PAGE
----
The Hoover Building was designed for the Hoover Company by the celebrated art-deco architectural practice Wallis, Gilbert & Partners. Completed in 1932, it was originally commissioned as a factory complex with production, storage and repairs at ground floor level and offices above. Listed in 1980, the Grade II building was in use until the late 1980’s. The original production area is now converted into a Tesco superstore and the Hoover Building to the front is effectively self-contained. The extensive art-deco features on the exterior and in the common parts have been carefully restored. Even the Tesco at the rear, is vey sympathetic to the building.
Once, the A40, the Great West Road, was lined by factories such as this. Sadly, this is the only one remaining, and I'm glad it's been protected and restored.
THE HOUSES OF PARLIAMENT
Naturally, one of London's best known landmarks. It's correct name is the Palace of Westminster, and it is the meeting place of the House of Commons and the House of Lords, the two houses of the Parliament of the United Kingdom
It is best known for it's tower, which is often incorrectly referred to as 'Big Ben' In fact, it is the bell which strikes the hour which is Big Ben. The tower housing it has now been named the Elizabeth Tower, in honour of Queen Elizabeth's Silver Jubilee in 2012.
THE LONDON EYE
The huge wheel was erected to mark the Millenium, and has remained a firm favourite with tourists. A 'flight' takes around 20 minutes, and the views from the highest point of the revolution are amazing. It's probably the only place in London where you can see the Houses of Parliament and Battersea Power Station in the same field of vision
Yes, really. At one time, the location of the headquarters of Britain's Military Intelligence was kept well under wraps, but everyone now knows the magnificent Art Deco style building standing on the bank of the River Thames.
THE RIVER THAMES
The River Thames has many fine bridges, not the least spectacular being Tower Bridge. And, of course, everyone knows the nursery rhyme about London Bridge falling down!
Now, the Houses of Parliament has a bridge either side of it, and their colours are significant. In the House of Commons, the seats are green, whilst those in the House of Lords are red.
Similarly, on one side of Parliament, Lambeth Bridge is painted red, whilst, on the other side, Westminster Bridge is painted green.
This is the entrance to Lambeth Bridge
What most visitors to the River Thames fail to notice, are the beautiful lions head mooring points all along the river walls throughout the Pool of London
ST. CLEMENT DANES
The current building was completed in 1682 by Sir Christopher Wren. Wren's building was gutted during the Blitz and not restored until 1958 when it was adapted to its current function as the central church of the Royal Air Force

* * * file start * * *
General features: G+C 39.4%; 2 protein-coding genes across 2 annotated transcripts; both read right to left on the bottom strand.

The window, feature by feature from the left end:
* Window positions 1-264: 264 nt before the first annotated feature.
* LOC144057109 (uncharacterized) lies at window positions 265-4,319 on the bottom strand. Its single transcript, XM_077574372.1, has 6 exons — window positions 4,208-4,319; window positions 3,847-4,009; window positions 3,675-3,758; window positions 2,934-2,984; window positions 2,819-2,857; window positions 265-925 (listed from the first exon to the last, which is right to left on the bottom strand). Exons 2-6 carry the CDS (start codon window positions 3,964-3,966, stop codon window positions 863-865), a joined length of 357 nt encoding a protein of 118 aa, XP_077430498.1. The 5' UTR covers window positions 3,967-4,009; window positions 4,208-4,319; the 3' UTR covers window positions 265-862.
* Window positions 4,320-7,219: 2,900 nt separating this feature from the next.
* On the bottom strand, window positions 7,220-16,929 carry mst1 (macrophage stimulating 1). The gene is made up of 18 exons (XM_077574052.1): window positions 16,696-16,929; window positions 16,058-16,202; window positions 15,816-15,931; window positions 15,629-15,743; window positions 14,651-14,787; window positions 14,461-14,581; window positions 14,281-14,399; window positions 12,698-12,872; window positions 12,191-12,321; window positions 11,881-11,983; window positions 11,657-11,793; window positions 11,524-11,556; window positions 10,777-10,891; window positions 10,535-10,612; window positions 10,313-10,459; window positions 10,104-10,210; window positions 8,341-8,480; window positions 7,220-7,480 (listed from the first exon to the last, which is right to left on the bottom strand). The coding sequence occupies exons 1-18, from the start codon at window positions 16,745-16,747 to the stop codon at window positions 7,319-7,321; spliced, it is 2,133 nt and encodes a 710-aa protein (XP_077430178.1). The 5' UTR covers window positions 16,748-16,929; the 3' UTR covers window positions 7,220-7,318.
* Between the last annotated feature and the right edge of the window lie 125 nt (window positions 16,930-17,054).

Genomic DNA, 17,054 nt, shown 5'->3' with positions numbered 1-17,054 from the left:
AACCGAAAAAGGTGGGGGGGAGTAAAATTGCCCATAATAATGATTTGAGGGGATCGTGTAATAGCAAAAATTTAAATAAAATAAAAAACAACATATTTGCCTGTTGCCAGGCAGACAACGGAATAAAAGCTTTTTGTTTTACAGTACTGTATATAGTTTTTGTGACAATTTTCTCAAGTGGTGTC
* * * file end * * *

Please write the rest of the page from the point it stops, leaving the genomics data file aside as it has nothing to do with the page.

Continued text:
Outside the church stand statues of two of the RAF's wartime leaders, Arthur "Bomber" Harris and Hugh Dowding.
What we know as the Capital city, London, is actually more than one city. There is, of course, the City of London - which is the world's smallest capital city, being only 1 square mile - the City of Westminster, and the city of Southwark.
There has been a church on this site since AD 606. There may well have been a church here even earlier. Southwark Cathedral is the oldest cathedral church building in London, and archaeological evidence shows there was Roman pagan worship here well before that.Significantly, Southwark stands at the oldest crossing point of the tidal Thames at what was the only entrance to the City of London across the river for many centuries. It is not only a place of worship but also of hospitality to every kind of person: princes and paupers, prelates and prostitutes, poets, playwrights, prisoners and patients have all found refuge here.
At one time, recreations such as gambling and prostitution were strictly forbidden in the City of London, so people would cross south of the river to Southwark, where such things were commonplace.
Another one that has been converted for shopping and leisure, Tobacco Dock houses this pirate ship.
THE TOWER OF LONDON
One of the Capital's most significant buildings. In the early 1080s, William the Conqueror began to build a massive stone tower at the centre of his London fortress. Nothing like it had ever been seen before.
Through the centuries that followed, successive monarchs added to the fortifications. Long used as a Royal Prison, it has seen some very historical figures indeed pass through its' Traitor's Gate for either imprisonment, or ultimately, beheading.